Impact of rural electrification by FRES
FRES contributes directly to fighting poverty, increasing employment and improving living conditions in developing countries by providing the availability of power for households and small companies.
Our preference for the use of solar energy to generate electricity means that people use fewer fossil fuels, which benefits the environment. Together this leads to the improvement of living standards and boosts local economies in rural areas.
- More economic activities
- Longer days thanks to the availability of light, also in the evenings and at night
- More safety on the streets thanks to (public) lighting
- Better lighting in hospitals and schools
- Improved access to means of communication such as radio, television and cell phones
- Less fire hazard from falling candles or oil lamps
- Lower costs for the same amount of lumen or kWh compared to the use of candles, oil lamps or private diesel generators.
In all countries where FRES is active it has become one of the large employers in the rural area where it operates by creating stable, well-paid, high-value jobs. Consequently, FRES is able to tie qualified personnel to the region.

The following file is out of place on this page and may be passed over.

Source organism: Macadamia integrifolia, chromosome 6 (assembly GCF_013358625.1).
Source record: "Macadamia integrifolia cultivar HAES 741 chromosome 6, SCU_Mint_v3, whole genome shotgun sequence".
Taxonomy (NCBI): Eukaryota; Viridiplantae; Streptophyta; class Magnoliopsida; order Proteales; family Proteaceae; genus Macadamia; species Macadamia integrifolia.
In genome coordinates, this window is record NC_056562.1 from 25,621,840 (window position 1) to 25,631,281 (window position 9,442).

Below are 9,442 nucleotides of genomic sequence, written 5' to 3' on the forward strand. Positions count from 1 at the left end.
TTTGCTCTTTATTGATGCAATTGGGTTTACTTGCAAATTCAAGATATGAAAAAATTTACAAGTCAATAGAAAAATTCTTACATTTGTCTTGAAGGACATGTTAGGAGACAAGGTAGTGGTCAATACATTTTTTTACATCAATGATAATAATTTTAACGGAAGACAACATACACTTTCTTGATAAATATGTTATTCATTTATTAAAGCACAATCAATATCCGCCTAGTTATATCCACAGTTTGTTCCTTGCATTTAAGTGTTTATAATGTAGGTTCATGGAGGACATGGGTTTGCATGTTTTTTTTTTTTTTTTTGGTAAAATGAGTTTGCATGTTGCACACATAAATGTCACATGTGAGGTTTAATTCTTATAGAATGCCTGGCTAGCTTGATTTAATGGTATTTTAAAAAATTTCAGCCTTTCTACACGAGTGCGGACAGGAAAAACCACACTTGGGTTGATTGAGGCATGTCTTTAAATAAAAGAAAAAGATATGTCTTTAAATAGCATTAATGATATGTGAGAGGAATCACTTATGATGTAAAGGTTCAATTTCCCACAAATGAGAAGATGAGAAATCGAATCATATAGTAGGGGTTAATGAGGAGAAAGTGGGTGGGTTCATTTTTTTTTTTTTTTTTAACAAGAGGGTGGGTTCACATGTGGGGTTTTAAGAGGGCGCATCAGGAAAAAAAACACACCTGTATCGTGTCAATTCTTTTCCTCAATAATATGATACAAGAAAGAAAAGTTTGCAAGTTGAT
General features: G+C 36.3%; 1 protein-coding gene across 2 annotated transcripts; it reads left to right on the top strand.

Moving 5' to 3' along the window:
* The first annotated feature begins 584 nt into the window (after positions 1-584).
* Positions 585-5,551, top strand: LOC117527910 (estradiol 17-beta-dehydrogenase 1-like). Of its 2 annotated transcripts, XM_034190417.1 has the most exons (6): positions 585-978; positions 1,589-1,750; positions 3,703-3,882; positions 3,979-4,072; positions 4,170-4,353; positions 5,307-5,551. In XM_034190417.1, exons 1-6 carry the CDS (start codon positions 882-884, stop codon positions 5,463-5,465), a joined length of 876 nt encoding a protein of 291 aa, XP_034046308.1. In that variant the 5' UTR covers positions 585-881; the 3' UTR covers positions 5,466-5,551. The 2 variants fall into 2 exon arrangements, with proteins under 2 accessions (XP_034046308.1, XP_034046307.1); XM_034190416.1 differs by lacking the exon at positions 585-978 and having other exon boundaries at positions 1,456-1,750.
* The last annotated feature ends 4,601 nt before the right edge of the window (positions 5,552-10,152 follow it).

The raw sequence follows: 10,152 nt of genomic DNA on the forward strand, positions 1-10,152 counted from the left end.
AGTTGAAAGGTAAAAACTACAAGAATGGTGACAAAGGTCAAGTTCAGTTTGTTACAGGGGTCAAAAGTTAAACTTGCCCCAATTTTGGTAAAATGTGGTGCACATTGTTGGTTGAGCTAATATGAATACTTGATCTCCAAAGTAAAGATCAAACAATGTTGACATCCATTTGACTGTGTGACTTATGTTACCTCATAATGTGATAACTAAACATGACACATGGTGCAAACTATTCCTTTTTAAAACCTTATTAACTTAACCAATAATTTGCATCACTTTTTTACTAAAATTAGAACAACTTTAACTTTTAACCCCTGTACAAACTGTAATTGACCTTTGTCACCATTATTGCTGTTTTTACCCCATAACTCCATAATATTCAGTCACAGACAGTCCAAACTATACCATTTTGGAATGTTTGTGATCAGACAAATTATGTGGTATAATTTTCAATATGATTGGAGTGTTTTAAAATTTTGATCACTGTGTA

FRES asked PWC to investigate the socio-economic impact of the availability of electricity on customers of FRES companies. The study was carried out in cooperation with the Erasmus University Rotterdam (the Netherlands). Baseline studies were conducted in Mali, Uganda and South Africa. These were followed by an impact study in Mali and South Africa. Local organisations, including SNV, held surveys.
Impact on education
The main results are that increased access to light has been shown to enable studying at night, contributing to an observed increase in the amount of time children spend on their education.
Impact on community as a whole
The quality of life is improved; for example, because people have more optional activities in the evenings, are able to charge their cell phones at home, and have more access to information and communication devices.
At the community level the impact is strongly positive with a large number of public buildings being electrified, as well as schools and health centres, municipal buildings, churches and mosques. Healthcare services benefit from increased light and increased power to refrigerate vaccines.
Impact on household incomes
The impact on household incomes was found to be strongly dependent on the regional (or national) context, and is much stronger in Mali, where small businesses are fairly common, than in South Africa, where they are sparse. Electricity enables entrepreneurs to expand their business, work longer hours or set up other small businesses.
Read the full report on research results.